Tuesday, July 23, 2013

The Island of Moorea

I decided do a blog post about each island that I visited in the French Polynesia since each island was so different. Moorea has a sort of special situation to most of the islands. While Moorea is not particularly large and the tourism is way down (a bit shocking on the west side where most hotels, resorts, and store are abandoned and I was eerily alone for many hours), it is only 10 miles away from Tahiti so it has become a desirable suburb to the main island. 

This is the Opunohu Bay. 

This is looking back to the island from a Motu I kayaked to one of the days. In my mind, the kayaking was going to be a snap since it would all be done inside of the coral ring. I did plenty of lake canoeing in my early days, so what's the difference, right? Oh man, it was much further then it looked, plus there are massive drops in the water where it got very deep. All of that is fine because I have quite a bit of upper body strength. However, the kicker is that I was given a 2 person plastic kayak so it was very back heavy and I became convinced at one point that I was slowly sinking from taking on too much water. Add the motor boats that would speed past and knock me around and it got a bit hairy when I was somewhere in the middle of the lagoon. 

This is what much of the West corner of the island looks like now. After the old Club Med scandal happened, a lot of business's went under. I actually stayed in one of the 2 bungalows have been restored by some of the family that owns the Club Med land. It was an interesting experience because most of the family lives on the property with at least a dozen dogs. The bungalow was really nice and it's the best corner of the island, but sadly there is still a lot of work to be done, a lot of the property is still blocked off and many of the buildings will have to be torn down. But it is hopeful to see people reclaim it. Most of the time, the land isn't cleared or the parts that people want are auctioned and carried away (the bungalows are sold as homes) and the rest is left to rot in the tropical humidity.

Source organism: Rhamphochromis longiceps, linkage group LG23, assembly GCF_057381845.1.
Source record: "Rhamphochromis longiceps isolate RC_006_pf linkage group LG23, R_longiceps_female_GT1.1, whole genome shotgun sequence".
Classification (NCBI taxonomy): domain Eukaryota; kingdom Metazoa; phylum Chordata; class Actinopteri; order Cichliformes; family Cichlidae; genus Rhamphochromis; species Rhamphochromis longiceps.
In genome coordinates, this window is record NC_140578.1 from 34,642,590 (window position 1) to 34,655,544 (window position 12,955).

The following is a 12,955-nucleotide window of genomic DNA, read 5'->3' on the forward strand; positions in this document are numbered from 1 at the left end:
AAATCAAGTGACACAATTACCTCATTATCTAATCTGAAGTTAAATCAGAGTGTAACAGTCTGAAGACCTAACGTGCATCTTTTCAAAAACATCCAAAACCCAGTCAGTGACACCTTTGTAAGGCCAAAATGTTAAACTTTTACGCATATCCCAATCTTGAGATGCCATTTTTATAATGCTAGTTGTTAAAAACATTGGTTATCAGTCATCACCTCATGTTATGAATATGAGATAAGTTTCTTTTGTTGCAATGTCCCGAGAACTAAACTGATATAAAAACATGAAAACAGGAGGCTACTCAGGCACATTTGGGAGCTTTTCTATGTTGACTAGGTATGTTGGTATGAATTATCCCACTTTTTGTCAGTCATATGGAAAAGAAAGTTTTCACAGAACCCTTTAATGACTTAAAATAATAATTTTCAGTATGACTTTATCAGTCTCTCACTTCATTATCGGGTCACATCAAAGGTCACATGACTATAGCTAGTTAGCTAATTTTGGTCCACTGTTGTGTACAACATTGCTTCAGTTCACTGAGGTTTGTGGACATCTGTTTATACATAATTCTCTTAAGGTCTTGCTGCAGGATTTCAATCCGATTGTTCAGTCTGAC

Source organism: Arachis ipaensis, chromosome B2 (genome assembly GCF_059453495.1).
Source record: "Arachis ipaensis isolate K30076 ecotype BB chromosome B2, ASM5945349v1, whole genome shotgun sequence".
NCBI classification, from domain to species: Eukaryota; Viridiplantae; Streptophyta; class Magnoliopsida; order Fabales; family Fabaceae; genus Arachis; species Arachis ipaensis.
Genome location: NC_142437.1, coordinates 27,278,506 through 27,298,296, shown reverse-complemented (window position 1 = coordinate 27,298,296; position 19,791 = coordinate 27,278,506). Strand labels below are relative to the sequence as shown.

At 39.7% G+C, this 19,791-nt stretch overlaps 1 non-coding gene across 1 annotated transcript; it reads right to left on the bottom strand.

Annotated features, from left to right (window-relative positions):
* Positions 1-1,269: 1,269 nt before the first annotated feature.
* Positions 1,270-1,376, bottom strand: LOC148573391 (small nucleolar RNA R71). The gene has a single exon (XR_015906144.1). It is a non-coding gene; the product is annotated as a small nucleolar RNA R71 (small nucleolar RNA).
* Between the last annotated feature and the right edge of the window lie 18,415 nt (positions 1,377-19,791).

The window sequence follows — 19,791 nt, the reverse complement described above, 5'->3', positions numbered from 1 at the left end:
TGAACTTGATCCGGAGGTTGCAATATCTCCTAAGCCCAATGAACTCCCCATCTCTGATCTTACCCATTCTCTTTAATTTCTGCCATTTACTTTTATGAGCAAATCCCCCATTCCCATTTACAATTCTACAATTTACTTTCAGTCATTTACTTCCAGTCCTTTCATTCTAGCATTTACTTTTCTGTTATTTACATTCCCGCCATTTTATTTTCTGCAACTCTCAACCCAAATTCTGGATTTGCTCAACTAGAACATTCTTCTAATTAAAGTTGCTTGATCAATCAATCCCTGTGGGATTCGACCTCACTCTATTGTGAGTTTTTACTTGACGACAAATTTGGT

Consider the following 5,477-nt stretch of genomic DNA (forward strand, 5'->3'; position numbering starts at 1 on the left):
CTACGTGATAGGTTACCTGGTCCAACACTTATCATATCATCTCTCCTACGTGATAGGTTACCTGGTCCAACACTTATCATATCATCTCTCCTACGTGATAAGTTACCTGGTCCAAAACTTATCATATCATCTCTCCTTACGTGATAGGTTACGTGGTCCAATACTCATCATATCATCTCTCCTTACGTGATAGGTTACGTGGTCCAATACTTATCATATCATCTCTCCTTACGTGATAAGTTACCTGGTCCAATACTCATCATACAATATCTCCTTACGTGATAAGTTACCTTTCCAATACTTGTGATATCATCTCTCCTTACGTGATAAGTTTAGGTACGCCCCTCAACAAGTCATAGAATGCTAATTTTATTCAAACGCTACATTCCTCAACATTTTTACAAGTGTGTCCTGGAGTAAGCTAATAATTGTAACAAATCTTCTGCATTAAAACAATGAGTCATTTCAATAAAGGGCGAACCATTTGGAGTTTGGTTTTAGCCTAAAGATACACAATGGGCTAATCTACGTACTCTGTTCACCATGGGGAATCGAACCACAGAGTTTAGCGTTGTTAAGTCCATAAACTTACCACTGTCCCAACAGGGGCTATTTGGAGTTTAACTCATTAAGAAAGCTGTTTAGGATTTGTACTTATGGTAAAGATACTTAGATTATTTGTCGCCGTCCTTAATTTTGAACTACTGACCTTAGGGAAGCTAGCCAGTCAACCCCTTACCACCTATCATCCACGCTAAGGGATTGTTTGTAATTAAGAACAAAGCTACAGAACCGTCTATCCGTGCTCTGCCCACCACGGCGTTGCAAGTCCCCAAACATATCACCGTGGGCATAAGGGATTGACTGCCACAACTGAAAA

This is the view from my bungalow. For me it was everything that I wanted because I was on a research trip, but I would think that someone of their dream vacation would be very disappointed since you are really staying in an abandoned resort.

One of things I never got over was the quality of light right before sunset and sunrise. Someone later said that it was the humidity. It was one of the reminders that I was halfway around the world and below the equator.

This was from the far side of another Motu. Notice how dark the rock is. Lava rock.

Soooo much greenery. People were consistently grooming their lawns, gathering and burning the fallen brush and palm leaves after storms and cutting back the what is essentially a jungle (though not native to the islands). 

A public beach on the West side Moorea. This kid and the 2 dogs were the only ones on the whole beach. 

It doesn't take long for things to deteriorate in a tropical climate. 

Tuesday, July 16, 2013

Trying to Describe my French Polynesia trip

 *This is what most of my days looked like. Every society island has one main road that goes around the island with not much on either side other than a strip of land that prevents access to mountains on one side, and ocean on the other.

It has been difficult to describe my experience of the French Polynesia to my friends and family. One of the barriers is the mysticism that surrounds the idea of the French Polynesia is so deeply rooted in our subconscious. This is the very reason I proposed a project for the colonial territories but I find in describing my experiences I either talk too much about the hardships in my experience and what I saw, or I can't get people out of the faraway, dreamy idea of the fantasy.